October 25, 2017

    New Jersey Prosecutor Turns to App for Opioid-Crime Tips

    A New Jersey prosecutor is turning to an app to fight his county’s opioid epidemic.

    Starting Wednesday, residents of Somerset County will be able to use their smartphones to anonymously text tips on opioid-related crimes to the office of the prosecutor, Michael H. Robertson.

    Mr. Robertson said he hopes the app would encourage tech-savvy people who are less likely to call a police hotline and those uncomfortable speaking to law enforcement to come forward with information about dealers and overdoses.

    “Our intention with this is basically to use it almost like a neighborhood watch on steroids,” he said. “Civilians, they’re boots on the ground but they’re terrified to work with law enforcement out of fear of retaliation.”

    Mr. Robertson is hoping that at least some of the more than 300,000 residents of his county use the STOPit app. So far this year, police and emergency medical technicians from Somerset County have deployed naloxone, the overdose reversal drug, 187 times and reported 21 fatal overdoses. That compares with 217 overdose reversals last year and 29 deaths.

    In New Jersey, more than 1,000 people died from opioid overdoses in the first six months of 2016, the latest data available.

    Chuck Wexler, executive director of the Police Executive Research Forum, a nonprofit national membership organization, said departments across the country have started using similar apps.

    “The ability to have users or others text the identification and location of dealers in real time could save lives,” Mr. Wexler said.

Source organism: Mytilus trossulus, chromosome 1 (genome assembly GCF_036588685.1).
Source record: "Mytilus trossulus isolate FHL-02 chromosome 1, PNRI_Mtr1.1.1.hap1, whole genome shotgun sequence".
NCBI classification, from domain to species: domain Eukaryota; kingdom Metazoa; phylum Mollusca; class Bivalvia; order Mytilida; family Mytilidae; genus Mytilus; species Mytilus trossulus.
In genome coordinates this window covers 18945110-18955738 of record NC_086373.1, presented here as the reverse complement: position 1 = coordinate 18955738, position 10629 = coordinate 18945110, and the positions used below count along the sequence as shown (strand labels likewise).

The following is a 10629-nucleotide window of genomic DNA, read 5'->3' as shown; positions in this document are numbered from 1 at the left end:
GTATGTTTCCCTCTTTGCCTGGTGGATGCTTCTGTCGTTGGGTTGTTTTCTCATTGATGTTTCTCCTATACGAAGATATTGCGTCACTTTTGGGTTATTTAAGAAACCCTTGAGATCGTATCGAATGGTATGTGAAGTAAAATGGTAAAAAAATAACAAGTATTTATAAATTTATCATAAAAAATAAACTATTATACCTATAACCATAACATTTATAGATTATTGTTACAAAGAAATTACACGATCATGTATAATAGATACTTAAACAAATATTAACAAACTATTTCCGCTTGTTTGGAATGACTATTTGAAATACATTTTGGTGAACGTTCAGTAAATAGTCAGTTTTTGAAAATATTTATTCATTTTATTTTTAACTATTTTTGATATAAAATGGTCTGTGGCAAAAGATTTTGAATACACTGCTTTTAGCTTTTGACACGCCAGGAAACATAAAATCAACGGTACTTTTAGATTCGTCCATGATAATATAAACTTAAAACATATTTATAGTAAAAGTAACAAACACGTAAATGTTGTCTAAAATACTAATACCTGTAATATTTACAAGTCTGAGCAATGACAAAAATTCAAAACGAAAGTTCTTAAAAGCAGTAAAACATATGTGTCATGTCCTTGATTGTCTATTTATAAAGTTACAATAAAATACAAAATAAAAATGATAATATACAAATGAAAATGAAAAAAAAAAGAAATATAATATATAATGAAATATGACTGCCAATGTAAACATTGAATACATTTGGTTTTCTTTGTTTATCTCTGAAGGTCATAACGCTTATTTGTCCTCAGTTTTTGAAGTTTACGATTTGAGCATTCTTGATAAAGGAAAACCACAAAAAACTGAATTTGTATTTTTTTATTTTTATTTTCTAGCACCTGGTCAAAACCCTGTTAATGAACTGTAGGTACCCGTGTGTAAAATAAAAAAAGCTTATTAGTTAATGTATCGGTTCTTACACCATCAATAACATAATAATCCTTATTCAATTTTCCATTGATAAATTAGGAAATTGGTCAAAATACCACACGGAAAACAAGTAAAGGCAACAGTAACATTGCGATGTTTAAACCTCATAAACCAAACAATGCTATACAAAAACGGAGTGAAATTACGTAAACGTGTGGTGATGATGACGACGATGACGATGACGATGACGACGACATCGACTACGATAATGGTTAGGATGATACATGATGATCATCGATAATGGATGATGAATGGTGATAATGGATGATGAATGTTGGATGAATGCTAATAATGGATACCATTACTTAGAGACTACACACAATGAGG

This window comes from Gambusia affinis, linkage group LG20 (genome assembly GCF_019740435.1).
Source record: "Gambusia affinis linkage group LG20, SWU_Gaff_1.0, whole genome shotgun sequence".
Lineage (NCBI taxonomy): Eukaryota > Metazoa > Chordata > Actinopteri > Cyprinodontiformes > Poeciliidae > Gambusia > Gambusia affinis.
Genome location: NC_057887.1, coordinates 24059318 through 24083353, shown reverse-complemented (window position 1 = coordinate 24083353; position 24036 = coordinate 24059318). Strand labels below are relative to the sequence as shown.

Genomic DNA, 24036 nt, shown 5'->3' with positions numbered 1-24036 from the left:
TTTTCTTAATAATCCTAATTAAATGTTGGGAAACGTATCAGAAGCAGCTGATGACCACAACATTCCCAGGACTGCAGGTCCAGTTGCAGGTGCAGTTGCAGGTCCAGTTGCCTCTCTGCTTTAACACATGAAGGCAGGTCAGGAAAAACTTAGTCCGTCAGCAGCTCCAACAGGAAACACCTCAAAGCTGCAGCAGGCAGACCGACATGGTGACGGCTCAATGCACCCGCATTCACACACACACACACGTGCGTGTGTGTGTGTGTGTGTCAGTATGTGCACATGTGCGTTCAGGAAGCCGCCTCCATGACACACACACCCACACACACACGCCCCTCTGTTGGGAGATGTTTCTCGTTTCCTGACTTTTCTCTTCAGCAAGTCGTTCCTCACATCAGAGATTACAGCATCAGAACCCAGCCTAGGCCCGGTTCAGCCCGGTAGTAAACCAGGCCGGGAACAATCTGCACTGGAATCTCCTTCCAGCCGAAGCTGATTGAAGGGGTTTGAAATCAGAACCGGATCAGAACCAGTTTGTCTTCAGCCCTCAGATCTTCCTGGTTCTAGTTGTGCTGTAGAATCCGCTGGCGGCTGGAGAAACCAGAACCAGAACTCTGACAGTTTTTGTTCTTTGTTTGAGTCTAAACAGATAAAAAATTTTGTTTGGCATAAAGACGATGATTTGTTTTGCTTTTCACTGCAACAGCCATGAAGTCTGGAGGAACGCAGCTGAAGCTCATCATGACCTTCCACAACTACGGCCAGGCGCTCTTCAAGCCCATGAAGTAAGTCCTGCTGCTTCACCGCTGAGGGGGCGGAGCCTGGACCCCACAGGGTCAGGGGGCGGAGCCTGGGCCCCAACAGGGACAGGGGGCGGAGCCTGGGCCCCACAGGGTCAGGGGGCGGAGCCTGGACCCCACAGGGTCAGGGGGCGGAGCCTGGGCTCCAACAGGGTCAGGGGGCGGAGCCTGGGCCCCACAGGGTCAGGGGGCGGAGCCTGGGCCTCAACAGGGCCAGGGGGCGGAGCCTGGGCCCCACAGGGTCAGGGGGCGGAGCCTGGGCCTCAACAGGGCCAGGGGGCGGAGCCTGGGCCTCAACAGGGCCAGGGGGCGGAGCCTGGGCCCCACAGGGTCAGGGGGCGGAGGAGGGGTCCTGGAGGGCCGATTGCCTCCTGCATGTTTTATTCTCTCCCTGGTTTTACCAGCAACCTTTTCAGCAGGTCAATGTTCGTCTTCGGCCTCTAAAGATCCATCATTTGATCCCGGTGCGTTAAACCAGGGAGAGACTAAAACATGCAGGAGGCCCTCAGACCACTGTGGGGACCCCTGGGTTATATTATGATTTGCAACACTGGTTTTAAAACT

Up until now, the STOPit app has been used by students to give anonymous tips on bullying in schools, said STOPit founder Todd Schobel, who met Mr. Robertson last spring while playing golf.

    “We were taking about the bullying craze,” Mr. Robertson said. “I said, ‘You know, why wouldn’t I use this in the law-enforcement world?’ ”

    In the months since, Mr. Robertson’s office has sent letters to community leaders, encouraging residents to download the app. While he is marketing it as a tool to fight opioids, he hopes people will get comfortable using it to report other crimes, too.

    “The reality is we have to evolve with technology,” Mr. Robertson said. “The idea of calling a 1-800 number, those days are over.”

    Residents will be able to use the app to send text messages, photographs or videos to detectives. It is then up to detectives to use their investigative skills to verify the leads, said John Fodor, the chief of county detectives.

    An exchange with an anonymous sender wouldn’t by itself warrant an arrest but would rather serve as a tip for an investigation, Mr. Robertson said. Chief Fodor said it would be up to those detectives to vet potential false information that may flood through the app.

    “The saying of ‘See something, Say something,’ they’ll be able to do that with this app without someone knocking on the door,” Chief Fodor said. “The people who see an accident but pass by because they don’t want to be involved, we’re trying to get to those people.”

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